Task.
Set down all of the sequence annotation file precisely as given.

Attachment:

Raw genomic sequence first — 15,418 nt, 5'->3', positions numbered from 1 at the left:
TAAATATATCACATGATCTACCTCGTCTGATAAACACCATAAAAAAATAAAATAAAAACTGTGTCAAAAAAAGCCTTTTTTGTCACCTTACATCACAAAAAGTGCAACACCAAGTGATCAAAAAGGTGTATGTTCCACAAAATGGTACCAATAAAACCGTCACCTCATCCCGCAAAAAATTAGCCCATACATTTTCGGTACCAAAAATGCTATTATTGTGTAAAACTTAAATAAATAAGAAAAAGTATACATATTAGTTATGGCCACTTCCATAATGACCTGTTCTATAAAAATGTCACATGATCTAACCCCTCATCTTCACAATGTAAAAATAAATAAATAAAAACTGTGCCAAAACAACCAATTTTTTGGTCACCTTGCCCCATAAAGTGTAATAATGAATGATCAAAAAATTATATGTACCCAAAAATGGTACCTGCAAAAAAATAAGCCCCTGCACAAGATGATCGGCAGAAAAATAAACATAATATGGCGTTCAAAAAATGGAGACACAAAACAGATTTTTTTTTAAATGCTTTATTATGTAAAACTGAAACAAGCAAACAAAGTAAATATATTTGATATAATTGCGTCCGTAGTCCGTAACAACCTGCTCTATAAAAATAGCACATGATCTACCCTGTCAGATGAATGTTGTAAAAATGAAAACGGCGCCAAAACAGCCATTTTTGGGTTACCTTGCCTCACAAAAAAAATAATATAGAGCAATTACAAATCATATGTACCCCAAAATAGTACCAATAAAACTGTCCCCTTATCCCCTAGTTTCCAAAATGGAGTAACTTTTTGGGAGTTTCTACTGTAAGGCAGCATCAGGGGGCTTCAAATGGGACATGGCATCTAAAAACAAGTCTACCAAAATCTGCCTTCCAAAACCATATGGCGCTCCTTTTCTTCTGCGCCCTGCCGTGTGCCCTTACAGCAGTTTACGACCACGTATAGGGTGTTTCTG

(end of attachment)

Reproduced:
Raw genomic sequence first — 15,418 nt, 5'->3', positions numbered from 1 at the left:
TAAATATATCACATGATCTACCTCGTCTGATAAACACCATAAAAAAATAAAATAAAAACTGTGTCAAAAAAAGCCTTTTTTGTCACCTTACATCACAAAAAGTGCAACACCAAGTGATCAAAAAGGTGTATGTTCCACAAAATGGTACCAATAAAACCGTCACCTCATCCCGCAAAAAATTAGCCCATACATTTTCGGTACCAAAAATGCTATTATTGTGTAAAACTTAAATAAATAAGAAAAAGTATACATATTAGTTATGGCCACTTCCATAATGACCTGTTCTATAAAAATGTCACATGATCTAACCCCTCATCTTCACAATGTAAAAATAAATAAATAAAAACTGTGCCAAAACAACCAATTTTTTGGTCACCTTGCCCCATAAAGTGTAATAATGAATGATCAAAAAATTATATGTACCCAAAAATGGTACCTGCAAAAAAATAAGCCCCTGCACAAGATGATCGGCAGAAAAATAAACATAATATGGCGTTCAAAAAATGGAGACACAAAACAGATTTTTTTTTAAATGCTTTATTATGTAAAACTGAAACAAGCAAACAAAGTAAATATATTTGATATAATTGCGTCCGTAGTCCGTAACAACCTGCTCTATAAAAATAGCACATGATCTACCCTGTCAGATGAATGTTGTAAAAATGAAAACGGCGCCAAAACAGCCATTTTTGGGTTACCTTGCCTCACAAAAAAAATAATATAGAGCAATTACAAATCATATGTACCCCAAAATAGTACCAATAAAACTGTCCCCTTATCCCCTAGTTTCCAAAATGGAGTAACTTTTTGGGAGTTTCTACTGTAAGGCAGCATCAGGGGGCTTCAAATGGGACATGGCATCTAAAAACAAGTCTACCAAAATCTGCCTTCCAAAACCATATGGCGCTCCTTTTCTTCTGCGCCCTGCCGTGTGCCCTTACAGCAGTTTACGACCACGTATAGGGTGTTTCTG